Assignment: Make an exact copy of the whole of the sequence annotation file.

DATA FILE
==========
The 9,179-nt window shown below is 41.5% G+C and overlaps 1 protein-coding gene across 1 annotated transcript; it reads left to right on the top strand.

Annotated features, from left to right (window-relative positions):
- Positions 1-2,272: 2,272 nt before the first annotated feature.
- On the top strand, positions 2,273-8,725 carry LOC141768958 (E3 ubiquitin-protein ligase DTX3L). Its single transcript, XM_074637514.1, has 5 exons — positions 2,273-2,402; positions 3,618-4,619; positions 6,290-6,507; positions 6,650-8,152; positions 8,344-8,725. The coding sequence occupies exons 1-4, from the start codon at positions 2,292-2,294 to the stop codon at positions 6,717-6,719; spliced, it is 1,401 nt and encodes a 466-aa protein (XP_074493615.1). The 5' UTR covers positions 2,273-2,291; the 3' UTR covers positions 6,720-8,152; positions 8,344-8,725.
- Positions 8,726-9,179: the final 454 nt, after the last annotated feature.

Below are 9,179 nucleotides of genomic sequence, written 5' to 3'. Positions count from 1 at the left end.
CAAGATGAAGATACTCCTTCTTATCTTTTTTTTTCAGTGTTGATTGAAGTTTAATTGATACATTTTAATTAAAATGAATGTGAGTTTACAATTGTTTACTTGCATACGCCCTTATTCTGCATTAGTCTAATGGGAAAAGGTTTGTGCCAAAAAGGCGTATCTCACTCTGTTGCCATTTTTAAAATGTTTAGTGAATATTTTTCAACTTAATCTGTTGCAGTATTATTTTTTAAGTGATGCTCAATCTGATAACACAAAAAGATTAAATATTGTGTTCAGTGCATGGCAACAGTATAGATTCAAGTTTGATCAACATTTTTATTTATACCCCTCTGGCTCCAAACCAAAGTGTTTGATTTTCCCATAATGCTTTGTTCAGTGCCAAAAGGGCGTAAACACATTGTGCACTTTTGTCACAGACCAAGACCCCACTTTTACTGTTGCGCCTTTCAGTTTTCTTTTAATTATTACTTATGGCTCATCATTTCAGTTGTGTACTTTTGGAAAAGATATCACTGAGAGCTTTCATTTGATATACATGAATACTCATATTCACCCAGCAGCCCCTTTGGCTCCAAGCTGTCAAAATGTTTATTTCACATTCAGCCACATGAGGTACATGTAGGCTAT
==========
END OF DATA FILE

The 9,179-nt window shown below is 41.5% G+C and overlaps 1 protein-coding gene across 1 annotated transcript; it reads left to right on the top strand.

Annotated features, from left to right (window-relative positions):
- Positions 1-2,272: 2,272 nt before the first annotated feature.
- On the top strand, positions 2,273-8,725 carry LOC141768958 (E3 ubiquitin-protein ligase DTX3L). Its single transcript, XM_074637514.1, has 5 exons — positions 2,273-2,402; positions 3,618-4,619; positions 6,290-6,507; positions 6,650-8,152; positions 8,344-8,725. The coding sequence occupies exons 1-4, from the start codon at positions 2,292-2,294 to the stop codon at positions 6,717-6,719; spliced, it is 1,401 nt and encodes a 466-aa protein (XP_074493615.1). The 5' UTR covers positions 2,273-2,291; the 3' UTR covers positions 6,720-8,152; positions 8,344-8,725.
- Positions 8,726-9,179: the final 454 nt, after the last annotated feature.

Below are 9,179 nucleotides of genomic sequence, written 5' to 3'. Positions count from 1 at the left end.
CAAGATGAAGATACTCCTTCTTATCTTTTTTTTTCAGTGTTGATTGAAGTTTAATTGATACATTTTAATTAAAATGAATGTGAGTTTACAATTGTTTACTTGCATACGCCCTTATTCTGCATTAGTCTAATGGGAAAAGGTTTGTGCCAAAAAGGCGTATCTCACTCTGTTGCCATTTTTAAAATGTTTAGTGAATATTTTTCAACTTAATCTGTTGCAGTATTATTTTTTAAGTGATGCTCAATCTGATAACACAAAAAGATTAAATATTGTGTTCAGTGCATGGCAACAGTATAGATTCAAGTTTGATCAACATTTTTATTTATACCCCTCTGGCTCCAAACCAAAGTGTTTGATTTTCCCATAATGCTTTGTTCAGTGCCAAAAGGGCGTAAACACATTGTGCACTTTTGTCACAGACCAAGACCCCACTTTTACTGTTGCGCCTTTCAGTTTTCTTTTAATTATTACTTATGGCTCATCATTTCAGTTGTGTACTTTTGGAAAAGATATCACTGAGAGCTTTCATTTGATATACATGAATACTCATATTCACCCAGCAGCCCCTTTGGCTCCAAGCTGTCAAAATGTTTATTTCACATTCAGCCACATGAGGTACATGTAGGCTAT